Why Tmax developer doesn't work with Tri-X underexposed by three stops - I haven't the faintest idea. But I'm a practical user, and I reason that if something works it works, if it doesn't it doesn't. For my work, the 'why' isn't that important. So I'm sorry I can't help you with that.

    Good luck.
     
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    lawrenceimpey

    lawrenceimpey Member

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    Thanks for pointing this out, which answers my question. My guess as to the reason is that one of the developer constituents isn't active enough at lower temperatures to provide sufficient contrast.
     
  8. Cheryl Jacobs

    Cheryl Jacobs Member

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    I use Tmax developer to push Tri-X all the time. Works just fine for my tastes.

    - CJ
     
  9. kenkuro

    kenkuro Member

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    I have a theory. I have not yet tried with Tri-X, but have done with Plus-X.

    The T-max developer gives higher speed (good honest 1/2 stop inclease) compared against D-76 when developed to the same contrast. It does so with incleased grain size and fog level. The T-max film has fine grain and low fog level to start with, so it will withstand pushing better than Try-X.

    If you pushes Tri-X by 3 stops, one should expect large grain along with high fog level. It may exceed the criteria of Kodak's standard, but does this stop us doing it. No.

    I think you should try it.
     
  10. df cardwell

    df cardwell Subscriber

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    Ken

    Comparing the Kodak curves for Tri X in D-76 & TMax doesn't bear your theory out. More fog, yes, from TMax developer, but no speed difference. The data do a shoulder beginning to form in the TMax curves.

    I looked back though the data in J-86. Kodak offers no information for Large tank development , which might have to do with its unsuitability for sheet film. They offer data for small tank development for TX at 400 ~ 1600. They only offer data for 3200 @ 75˚.

    But they offer full support for rotary development, at all temps and EIs.

    I wouldn't try to guess why. But if my life depended on the results, I'd suggest XTOL as the only alternative to D-76.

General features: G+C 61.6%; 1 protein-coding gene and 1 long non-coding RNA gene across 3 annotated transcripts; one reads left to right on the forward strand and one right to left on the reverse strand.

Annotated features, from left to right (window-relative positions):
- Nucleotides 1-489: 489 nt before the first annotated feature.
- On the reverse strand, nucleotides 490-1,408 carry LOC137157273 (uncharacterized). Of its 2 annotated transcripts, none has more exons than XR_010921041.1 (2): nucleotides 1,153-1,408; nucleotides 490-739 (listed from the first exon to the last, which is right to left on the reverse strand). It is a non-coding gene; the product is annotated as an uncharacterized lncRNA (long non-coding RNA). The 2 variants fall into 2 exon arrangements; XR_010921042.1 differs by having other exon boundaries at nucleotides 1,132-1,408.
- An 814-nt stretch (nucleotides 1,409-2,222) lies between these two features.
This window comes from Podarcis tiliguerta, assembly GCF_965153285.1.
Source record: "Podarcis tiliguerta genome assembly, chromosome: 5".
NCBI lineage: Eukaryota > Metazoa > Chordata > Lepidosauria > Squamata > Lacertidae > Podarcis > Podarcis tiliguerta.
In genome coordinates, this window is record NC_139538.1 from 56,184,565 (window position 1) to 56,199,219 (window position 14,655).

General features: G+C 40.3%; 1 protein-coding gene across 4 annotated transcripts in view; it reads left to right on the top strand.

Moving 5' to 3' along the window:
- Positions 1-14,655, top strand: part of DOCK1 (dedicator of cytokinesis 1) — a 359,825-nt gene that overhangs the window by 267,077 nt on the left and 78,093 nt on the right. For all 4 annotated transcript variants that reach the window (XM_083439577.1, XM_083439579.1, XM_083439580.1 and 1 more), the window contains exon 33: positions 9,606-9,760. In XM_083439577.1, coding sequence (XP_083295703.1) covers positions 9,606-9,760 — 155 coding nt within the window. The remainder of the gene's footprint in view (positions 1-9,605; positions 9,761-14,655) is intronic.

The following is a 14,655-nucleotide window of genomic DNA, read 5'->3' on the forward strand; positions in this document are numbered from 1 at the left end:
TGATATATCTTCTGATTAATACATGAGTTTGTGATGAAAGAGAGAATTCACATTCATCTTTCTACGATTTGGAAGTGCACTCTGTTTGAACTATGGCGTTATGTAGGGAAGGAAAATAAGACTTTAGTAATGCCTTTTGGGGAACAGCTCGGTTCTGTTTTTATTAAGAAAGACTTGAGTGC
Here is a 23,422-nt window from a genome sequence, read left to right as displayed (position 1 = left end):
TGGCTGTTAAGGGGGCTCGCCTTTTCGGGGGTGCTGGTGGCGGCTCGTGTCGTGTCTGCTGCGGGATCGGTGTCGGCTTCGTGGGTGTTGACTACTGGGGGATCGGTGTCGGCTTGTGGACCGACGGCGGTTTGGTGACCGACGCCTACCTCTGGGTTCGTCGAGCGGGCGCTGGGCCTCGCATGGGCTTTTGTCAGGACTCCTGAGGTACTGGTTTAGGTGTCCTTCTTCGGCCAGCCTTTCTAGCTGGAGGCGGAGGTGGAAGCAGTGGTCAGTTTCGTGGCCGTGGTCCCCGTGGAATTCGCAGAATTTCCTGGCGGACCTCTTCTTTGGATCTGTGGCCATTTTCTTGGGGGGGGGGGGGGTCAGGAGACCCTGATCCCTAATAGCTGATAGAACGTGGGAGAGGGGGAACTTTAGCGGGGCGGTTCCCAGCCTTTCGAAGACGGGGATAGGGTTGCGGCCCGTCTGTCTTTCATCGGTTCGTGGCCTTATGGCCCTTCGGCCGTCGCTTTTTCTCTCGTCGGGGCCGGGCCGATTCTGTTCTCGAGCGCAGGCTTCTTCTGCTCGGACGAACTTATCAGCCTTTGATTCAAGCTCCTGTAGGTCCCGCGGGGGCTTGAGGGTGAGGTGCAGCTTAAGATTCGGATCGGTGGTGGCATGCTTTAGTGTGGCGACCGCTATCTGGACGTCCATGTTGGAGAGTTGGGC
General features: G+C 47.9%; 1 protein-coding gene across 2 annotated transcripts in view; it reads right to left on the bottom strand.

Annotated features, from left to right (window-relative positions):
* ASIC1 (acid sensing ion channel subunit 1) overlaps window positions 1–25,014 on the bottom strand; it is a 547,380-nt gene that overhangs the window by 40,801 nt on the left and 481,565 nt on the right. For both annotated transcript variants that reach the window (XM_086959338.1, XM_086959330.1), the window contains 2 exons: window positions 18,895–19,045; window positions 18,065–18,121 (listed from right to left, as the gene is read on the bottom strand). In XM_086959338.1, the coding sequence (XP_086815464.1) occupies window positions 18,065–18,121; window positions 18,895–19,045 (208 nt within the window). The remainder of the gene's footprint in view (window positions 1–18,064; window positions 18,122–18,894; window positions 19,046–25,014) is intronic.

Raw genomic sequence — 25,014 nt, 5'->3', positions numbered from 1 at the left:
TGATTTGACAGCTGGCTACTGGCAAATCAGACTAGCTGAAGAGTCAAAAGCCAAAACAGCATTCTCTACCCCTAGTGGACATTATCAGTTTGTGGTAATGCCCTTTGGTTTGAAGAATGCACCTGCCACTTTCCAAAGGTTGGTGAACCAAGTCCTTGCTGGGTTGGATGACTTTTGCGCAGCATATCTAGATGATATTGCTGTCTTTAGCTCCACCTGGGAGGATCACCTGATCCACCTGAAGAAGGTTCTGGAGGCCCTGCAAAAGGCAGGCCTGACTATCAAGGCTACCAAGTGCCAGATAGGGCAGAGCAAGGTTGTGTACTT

XTOL DOES give higher shadow information, with less fog.

    Remember, only one manufacturer provides full data for its films, and it isn't Fuji or Ilford.

    .
     
  11. 2F/2F

    2F/2F Member

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    T-Max developer is fairly harsh stuff, and accentuates grain quite a bit, in my experience. It is designed to get the best out of T-Max films, which are fine grained and sensitive to minor changes in development parameters. It is also supposed to be used at 75F rather than 68F (as is any modern film emulsion).

    You can use it for your situation just fine, if these things are OK with you.

    I am sure many people will chime in with specific combos that they like. In my opinion, this is fairly useless information for *you*, and you should just push the film with whatever you normally use. You already have it on hand, and you already know how it normally behaves, so you can extrapolate how it will behave in other situations quite well.

    What you have done is underexposed your film by three stops. This means anything that would have been a sub-medium grey with "normal" exposure is now black, no matter WHAT developer you use. The things that would have fallen on middle grey will now only have a hint of texture at zone II, assuming "good" metering technique. You can write the low tones off. What you are worried about now is getting the middle and high tones to the density you need them to be to get the prints you want.
     
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  12. donbga

    donbga Member

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    TMAX RS and TMAX developer works fine with Tri-X and you can push process Tri-X in it very easily.

    As the saying goes test and YMMV based on your exposure and developmet technique.